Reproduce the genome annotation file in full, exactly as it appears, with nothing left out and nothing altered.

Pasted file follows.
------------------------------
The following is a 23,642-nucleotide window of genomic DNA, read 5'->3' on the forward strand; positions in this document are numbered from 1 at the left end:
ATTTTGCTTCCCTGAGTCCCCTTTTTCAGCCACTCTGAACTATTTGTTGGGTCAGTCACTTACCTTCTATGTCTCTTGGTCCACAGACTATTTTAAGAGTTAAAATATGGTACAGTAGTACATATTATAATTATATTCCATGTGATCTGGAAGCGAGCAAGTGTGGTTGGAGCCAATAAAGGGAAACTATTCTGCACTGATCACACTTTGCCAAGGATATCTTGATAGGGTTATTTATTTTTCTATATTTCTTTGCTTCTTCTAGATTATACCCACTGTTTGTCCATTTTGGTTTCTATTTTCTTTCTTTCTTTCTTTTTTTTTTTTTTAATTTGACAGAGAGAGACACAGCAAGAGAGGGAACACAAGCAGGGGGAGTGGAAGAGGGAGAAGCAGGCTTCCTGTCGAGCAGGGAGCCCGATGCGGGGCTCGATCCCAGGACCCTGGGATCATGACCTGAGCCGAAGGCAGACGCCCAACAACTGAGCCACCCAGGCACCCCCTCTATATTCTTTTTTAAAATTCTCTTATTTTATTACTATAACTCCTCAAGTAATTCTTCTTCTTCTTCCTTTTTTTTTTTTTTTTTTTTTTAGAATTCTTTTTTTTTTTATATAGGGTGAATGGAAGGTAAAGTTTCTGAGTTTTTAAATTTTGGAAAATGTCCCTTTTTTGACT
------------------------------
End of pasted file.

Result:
The following is a 23,642-nucleotide window of genomic DNA, read 5'->3' on the forward strand; positions in this document are numbered from 1 at the left end:
ATTTTGCTTCCCTGAGTCCCCTTTTTCAGCCACTCTGAACTATTTGTTGGGTCAGTCACTTACCTTCTATGTCTCTTGGTCCACAGACTATTTTAAGAGTTAAAATATGGTACAGTAGTACATATTATAATTATATTCCATGTGATCTGGAAGCGAGCAAGTGTGGTTGGAGCCAATAAAGGGAAACTATTCTGCACTGATCACACTTTGCCAAGGATATCTTGATAGGGTTATTTATTTTTCTATATTTCTTTGCTTCTTCTAGATTATACCCACTGTTTGTCCATTTTGGTTTCTATTTTCTTTCTTTCTTTCTTTTTTTTTTTTTTAATTTGACAGAGAGAGACACAGCAAGAGAGGGAACACAAGCAGGGGGAGTGGAAGAGGGAGAAGCAGGCTTCCTGTCGAGCAGGGAGCCCGATGCGGGGCTCGATCCCAGGACCCTGGGATCATGACCTGAGCCGAAGGCAGACGCCCAACAACTGAGCCACCCAGGCACCCCCTCTATATTCTTTTTTAAAATTCTCTTATTTTATTACTATAACTCCTCAAGTAATTCTTCTTCTTCTTCCTTTTTTTTTTTTTTTTTTTTTTAGAATTCTTTTTTTTTTTATATAGGGTGAATGGAAGGTAAAGTTTCTGAGTTTTTAAATTTTGGAAAATGTCCCTTTTTTGACT